For some time now, the world has watched as Indian companies — once relatively unknown outside the country — have grown by leaps and bounds to become world-class competitors in many industries. It was high time that someone asked the obvious questions: Do Indian CEOs and business leaders operate in a way that is markedly different from those in other parts of the world? What is the source of their competitive advantage? Can other managers learn from their experiences?
Four Wharton professors set out to answer these questions in a new study titled, “The DNA of Indian Leadership: The Governance, Management and Leadership of Leading Indian Firms,” co-sponsored by India’s National Human Resources Development Network. Based on interviews with 100 chief executives of leading Indian companies, the researchers –management professorsPeter Cappelli, Harbir Singh, Jitendra Singh (now dean of the Nanyang business school in Singapore) and Michael Useem — concluded that while top Indian leaders do share several attributes with their U.S. counterparts, they also have distinctive characteristics.
In contrast to U.S. business leaders, Indian CEOs tend to be more preoccupied with internal management, long-term strategic vision and organizational culture. Financial matters, on the other hand, are not at the top of their agendas. In addition, the research showed that Indian leaders seem to care a good deal more about motivating employees and setting an example than about currying favor with shareholders or the markets.
In defining the scope of their research, the professors describe their objective as follows: “Our ultimate goal for the project is to see whether the practices and priorities of the [Indian] CEOs in our study suggest something like a different or distinctive model for leading and managing business enterprises. Since World War II, the study of business and especially of leadership has been dominated by models from the U.S. This reflected in large part the dominance of U.S. multinational companies. In the 1980s, the strong performance of the Japanese economy, particularly in international markets, led to greater interest in, and teaching about, a ‘Japanese’ model of management that was distinctive in its management of employees. The rise of the Indian economy, and especially the international competitiveness of Indian businesses now, raises the question as to whether there is a distinctive Indian model and, if so, what that model might be.”
Each CEO in the study was asked a set of questions about leadership competencies, competitive advantage and governance. When asked what they thought were the competencies most important to their success in the past five years, the Indian executives felt that shared values and vision, as well as building the top team, were some of the most important capacities.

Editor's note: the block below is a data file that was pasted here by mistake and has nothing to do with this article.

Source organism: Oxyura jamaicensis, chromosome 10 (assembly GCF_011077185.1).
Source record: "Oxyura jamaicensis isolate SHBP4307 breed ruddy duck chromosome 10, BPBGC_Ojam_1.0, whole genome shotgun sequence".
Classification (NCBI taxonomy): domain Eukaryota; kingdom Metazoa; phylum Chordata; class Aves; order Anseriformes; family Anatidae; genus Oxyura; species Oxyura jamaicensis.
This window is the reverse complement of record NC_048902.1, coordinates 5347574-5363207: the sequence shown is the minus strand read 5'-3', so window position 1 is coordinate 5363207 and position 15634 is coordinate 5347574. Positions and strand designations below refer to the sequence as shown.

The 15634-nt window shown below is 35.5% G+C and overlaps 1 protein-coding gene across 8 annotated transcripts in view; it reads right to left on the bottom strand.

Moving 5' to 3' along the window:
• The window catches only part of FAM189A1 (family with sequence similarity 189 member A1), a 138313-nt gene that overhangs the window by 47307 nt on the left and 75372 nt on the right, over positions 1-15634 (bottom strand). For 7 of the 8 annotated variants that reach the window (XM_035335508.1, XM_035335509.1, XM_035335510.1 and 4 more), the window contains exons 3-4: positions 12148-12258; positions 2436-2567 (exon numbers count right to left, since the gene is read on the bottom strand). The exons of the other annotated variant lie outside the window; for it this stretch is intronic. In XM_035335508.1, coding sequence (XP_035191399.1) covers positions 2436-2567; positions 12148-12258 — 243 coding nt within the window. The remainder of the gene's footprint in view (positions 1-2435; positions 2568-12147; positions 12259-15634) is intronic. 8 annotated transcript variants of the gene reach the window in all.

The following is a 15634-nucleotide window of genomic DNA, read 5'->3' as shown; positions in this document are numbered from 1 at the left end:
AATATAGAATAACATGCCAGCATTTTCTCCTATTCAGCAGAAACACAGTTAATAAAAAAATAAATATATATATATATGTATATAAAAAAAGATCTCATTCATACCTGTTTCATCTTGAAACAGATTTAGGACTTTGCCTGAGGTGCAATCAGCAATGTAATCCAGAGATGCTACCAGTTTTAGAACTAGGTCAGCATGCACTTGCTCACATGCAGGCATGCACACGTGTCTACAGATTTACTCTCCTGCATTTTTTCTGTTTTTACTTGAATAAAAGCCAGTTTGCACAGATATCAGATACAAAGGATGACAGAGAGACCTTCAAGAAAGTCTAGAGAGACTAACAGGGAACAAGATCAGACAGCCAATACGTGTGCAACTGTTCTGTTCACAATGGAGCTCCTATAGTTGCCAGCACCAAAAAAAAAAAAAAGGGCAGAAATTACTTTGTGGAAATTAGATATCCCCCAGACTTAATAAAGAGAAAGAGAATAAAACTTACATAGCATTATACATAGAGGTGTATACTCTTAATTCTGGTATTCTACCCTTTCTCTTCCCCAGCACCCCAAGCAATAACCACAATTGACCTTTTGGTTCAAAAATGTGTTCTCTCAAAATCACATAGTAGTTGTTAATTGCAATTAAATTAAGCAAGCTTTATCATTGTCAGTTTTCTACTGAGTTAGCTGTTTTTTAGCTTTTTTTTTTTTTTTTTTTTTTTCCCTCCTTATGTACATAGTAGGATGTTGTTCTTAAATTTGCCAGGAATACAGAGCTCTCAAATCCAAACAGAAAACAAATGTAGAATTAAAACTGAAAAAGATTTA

For example, B. Muthuraman, managing director of Tata Steel — a company that has become widely known after its acquisition of Britain’s Corus Steel last year — talked about “being a visionary” as an important capacity: “By being visionary,” he said, “I mean somebody who is able to make people envision their future [as well as] energize, enthuse and empower them.” Such answers revealed a common interest in strategic thinking and talent management. The respondents also noted that leading from the front and leading by example were important personal characteristics.
In this respect, leaders like Muthuraman are like U.S. CEOs, who also emphasize the importance of vision to leadership. According to the report, “This is consistent with the views of their Western counterparts, such as IBM CEO Lou Gerstner and GE CEO Jack Welch, who placed great emphasis on company culture. A number of the Indian business leaders also stressed that their vision for the company should be rooted in its underlying values, and that the vision in turn should energize and excite the company’s employees.”
The researchers also asked how Indian leaders might be different from their Western counterparts. The CEOs responded that Indian business executives were marked by flexibility, being in a family ownership structure and entrepreneurship/risk-taking. The leaders noted that the strict regulatory climate and challenging infrastructure environment in India necessitated a capacity to be resilient, adapt and move forward in the face of adversity.
Subhash Chandra, chairman of Zee Entertainment Enterprises, believes that Indian leaders are “more flexible” than those in the U.S. “We can bring our level of thinking down and meet with a truck driver and deal with him at his level, and at the same time we can also bring ourselves up to the level of the head of the state if required and then deal with him at that level,” he told the researchers. (Of course, this trait is not unique among Indian CEOs; U.S. business leaders, such as Herb Kelleher of Southwest Airlines or Jon Huntsman, founder of Huntsman Industries, demonstrate the same ability in their dealings with people around them.)
Anu Aga, former chairperson of Thermax India, an energy and environment management firm, pointed to the many obstacles Indian companies have to deal with, such as “roads in terrible conditions” and “ports in terrible conditions.” Family ownership stakes sometimes helped leaders have a more long-term approach to strategy, reported the respondents. In addition, they noted that being entrepreneurial was important in order to get large companies to act nimbly and take advantage of the changing marketplace.
The CEOs believed that their firms’ competitive advantage lay in their high-performance culture, customer focus, innovation and entrepreneurship, and low cost. Even when asked how their roles are changing, they overwhelmingly noted that they spend more time these days setting strategy and dealing with customers rather than worrying about shareholders.
Look Inside to Get Ahead?
Perhaps the most telling responses were the CEOs’ ranking of their management priorities. They chose “Chief input for business strategy,” “Keeper of organizational culture” and “Guide or teacher for employees” as the top three. “Unlike CEOs in America, Indian leaders tend to focus much more on internal issues — on people management, motivating employees and so forth,” says Cappelli. “U.S. CEOs spend a lot more of their time on shareholder issues.”